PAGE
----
The data behind

In late 2011, Forrester conducted an open innovation study with 229 Open Innovation stakeholders via a web-based survey and via thirteen in-depth phone interviews with senior Open Innovation executives. A wide variety of industries were represented, including the public sector and government, with no single industry accounting for more than 12% of the total sample. By design, the survey was targeted at large organizations. Survey respondents included director/manager roles (69%) and executive/department head/VP roles (31%). Geographically, the study focused on the US (58% of participants), Germany (23%) and the UK (19%).

Forrester was interested in understanding how these Open Innovation stakeholders define Open Innovation, how and why they are investing in Open Innovation, how they measure success and how they drive the move from “Open Innovation” to true Open Innovation.

With such a broad scope it is not surveying that the study produced a number of interesting insights. One of these is supporting the thesis that actually Enterprise 2.0 and Open Innovation are becoming one:

  • Almost two thirds of the firms see “social collaboration initiatives” as part of Open Innovation
  • Even more interesting is that with a rate of agreement at around 60% firms are saying that they not only invest in Open Innovation “to solve business challenges that we can’t solve internally” but also “to foster more collaboration internally”.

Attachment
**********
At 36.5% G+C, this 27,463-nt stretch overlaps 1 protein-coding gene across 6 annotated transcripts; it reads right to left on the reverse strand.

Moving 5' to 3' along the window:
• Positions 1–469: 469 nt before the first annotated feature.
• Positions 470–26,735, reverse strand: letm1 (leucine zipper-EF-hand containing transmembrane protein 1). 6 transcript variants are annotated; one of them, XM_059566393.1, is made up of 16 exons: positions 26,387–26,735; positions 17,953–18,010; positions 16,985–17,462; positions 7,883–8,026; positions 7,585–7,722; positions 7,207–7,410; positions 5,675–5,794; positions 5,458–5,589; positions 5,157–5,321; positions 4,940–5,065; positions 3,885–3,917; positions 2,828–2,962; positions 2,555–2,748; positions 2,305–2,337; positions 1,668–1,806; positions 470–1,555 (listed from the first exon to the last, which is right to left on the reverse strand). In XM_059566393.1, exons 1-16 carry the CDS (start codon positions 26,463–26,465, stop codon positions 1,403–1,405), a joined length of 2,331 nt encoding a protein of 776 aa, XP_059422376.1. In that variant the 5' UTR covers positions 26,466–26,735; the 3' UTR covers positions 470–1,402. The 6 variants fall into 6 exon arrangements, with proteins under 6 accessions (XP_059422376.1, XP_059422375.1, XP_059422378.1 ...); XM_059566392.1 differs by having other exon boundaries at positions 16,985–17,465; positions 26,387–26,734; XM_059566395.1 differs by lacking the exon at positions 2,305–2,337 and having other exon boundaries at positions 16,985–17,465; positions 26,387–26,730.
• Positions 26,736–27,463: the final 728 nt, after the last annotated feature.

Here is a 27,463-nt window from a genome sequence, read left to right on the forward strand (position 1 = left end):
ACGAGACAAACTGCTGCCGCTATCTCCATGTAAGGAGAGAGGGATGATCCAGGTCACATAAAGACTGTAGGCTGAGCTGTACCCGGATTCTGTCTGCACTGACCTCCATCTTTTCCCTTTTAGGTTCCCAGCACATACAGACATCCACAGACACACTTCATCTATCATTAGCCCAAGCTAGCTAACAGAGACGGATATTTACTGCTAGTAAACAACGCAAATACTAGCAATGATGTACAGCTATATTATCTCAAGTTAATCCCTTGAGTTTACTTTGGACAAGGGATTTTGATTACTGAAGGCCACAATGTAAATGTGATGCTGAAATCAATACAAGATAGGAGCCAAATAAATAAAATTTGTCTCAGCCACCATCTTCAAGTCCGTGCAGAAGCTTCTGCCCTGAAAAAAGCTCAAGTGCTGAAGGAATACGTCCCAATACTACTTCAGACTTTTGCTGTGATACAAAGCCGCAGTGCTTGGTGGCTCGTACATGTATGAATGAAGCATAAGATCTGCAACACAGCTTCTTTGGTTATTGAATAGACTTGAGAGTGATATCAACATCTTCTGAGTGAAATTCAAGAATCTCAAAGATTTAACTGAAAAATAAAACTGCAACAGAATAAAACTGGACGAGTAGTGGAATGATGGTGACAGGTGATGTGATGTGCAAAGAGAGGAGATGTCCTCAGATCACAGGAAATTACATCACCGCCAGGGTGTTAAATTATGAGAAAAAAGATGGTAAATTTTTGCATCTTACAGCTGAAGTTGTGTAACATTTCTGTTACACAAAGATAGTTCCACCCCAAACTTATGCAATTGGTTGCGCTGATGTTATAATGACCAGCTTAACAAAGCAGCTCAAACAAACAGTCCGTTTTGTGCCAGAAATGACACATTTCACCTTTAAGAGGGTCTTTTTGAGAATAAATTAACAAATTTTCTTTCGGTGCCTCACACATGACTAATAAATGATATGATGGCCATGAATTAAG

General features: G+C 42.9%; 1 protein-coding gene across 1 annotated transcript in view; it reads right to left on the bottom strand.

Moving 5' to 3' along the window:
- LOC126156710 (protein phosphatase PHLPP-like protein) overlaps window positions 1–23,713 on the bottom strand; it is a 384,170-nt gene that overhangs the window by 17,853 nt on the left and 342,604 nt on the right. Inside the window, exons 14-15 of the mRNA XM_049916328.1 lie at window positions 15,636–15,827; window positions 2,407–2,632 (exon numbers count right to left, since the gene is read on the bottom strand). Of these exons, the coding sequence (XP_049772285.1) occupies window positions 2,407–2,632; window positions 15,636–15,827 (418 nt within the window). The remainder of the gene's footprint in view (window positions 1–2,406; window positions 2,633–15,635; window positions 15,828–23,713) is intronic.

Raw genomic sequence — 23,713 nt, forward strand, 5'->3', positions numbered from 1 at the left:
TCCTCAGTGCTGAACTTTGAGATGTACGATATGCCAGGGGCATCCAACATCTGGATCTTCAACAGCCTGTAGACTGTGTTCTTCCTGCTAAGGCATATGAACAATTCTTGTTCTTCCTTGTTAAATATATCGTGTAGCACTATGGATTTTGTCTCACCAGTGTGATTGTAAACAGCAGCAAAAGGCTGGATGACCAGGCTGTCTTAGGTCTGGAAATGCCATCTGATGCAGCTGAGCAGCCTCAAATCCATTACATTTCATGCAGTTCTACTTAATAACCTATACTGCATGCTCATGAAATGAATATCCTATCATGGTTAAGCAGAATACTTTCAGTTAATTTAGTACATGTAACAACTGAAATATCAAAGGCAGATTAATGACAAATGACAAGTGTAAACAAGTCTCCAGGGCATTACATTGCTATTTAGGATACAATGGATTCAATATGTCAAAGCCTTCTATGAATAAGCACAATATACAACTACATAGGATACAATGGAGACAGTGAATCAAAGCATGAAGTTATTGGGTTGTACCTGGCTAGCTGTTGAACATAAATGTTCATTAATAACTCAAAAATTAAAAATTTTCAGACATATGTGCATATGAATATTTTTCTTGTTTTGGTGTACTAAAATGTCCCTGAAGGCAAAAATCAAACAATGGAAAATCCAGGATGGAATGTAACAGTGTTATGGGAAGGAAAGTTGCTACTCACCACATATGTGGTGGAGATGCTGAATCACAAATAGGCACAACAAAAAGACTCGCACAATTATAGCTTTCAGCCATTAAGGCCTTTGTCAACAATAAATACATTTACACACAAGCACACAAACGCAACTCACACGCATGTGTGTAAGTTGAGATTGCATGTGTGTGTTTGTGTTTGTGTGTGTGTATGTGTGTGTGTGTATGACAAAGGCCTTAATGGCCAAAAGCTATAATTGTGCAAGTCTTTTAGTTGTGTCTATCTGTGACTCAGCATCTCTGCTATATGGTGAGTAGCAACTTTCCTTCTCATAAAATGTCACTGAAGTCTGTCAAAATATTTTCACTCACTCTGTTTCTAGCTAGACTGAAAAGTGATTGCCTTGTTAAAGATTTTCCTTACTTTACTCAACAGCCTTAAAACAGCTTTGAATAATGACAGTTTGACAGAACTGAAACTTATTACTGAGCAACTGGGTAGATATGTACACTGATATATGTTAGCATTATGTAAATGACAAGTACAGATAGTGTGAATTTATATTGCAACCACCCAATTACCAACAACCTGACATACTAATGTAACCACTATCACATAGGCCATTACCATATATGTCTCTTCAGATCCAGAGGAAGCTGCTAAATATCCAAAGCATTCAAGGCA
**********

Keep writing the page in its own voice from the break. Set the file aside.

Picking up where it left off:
To assess where firms are standing on their journey from “Open Innovation” to true Open Innovation, Forrester used an Open Innovation maturity model with four stages:

  • Stage I: Experimentation. This stage is characterized by initiatives driven by single Business Units, by a project-based resource allocation and by pilot runs with selected new open approaches to innovation. According to Forrester, 60% of firms are in this stage.
  • Stage II: Commitment. The second stage is achieved, when there is a CxO support for Open Innovation, formal resources are reserved for Open Innovation, the first steps towards organizational embedding are taken and preliminary cost-benefit analyses are done. Forrester estimates that 30% of firms are in this stage.
  • Stage III: Sustainable state. This stage is characterized by a CxO mandate for Open Innovation, significant formal resources allocated to Open Innovation, solid cost-benefit analyses in place and continuous use of new open approaches to innovation. According to Forrester, 9% of firms have achieved this stage.
  • Stage IV: Full integration. Forrester and the experts of the innovation-3 network characterize the final stage of Open Innovation maturity by the traits of stage III plus cultural embedding of Open Innovation, well-defined and well-managed innovation networks, seamless integration of Enterprise 2.0 and Open Innovation and Shareholder Value justification of the investment in Open Innovation. According to Forrester, maximal 1% of the firms are in this stage.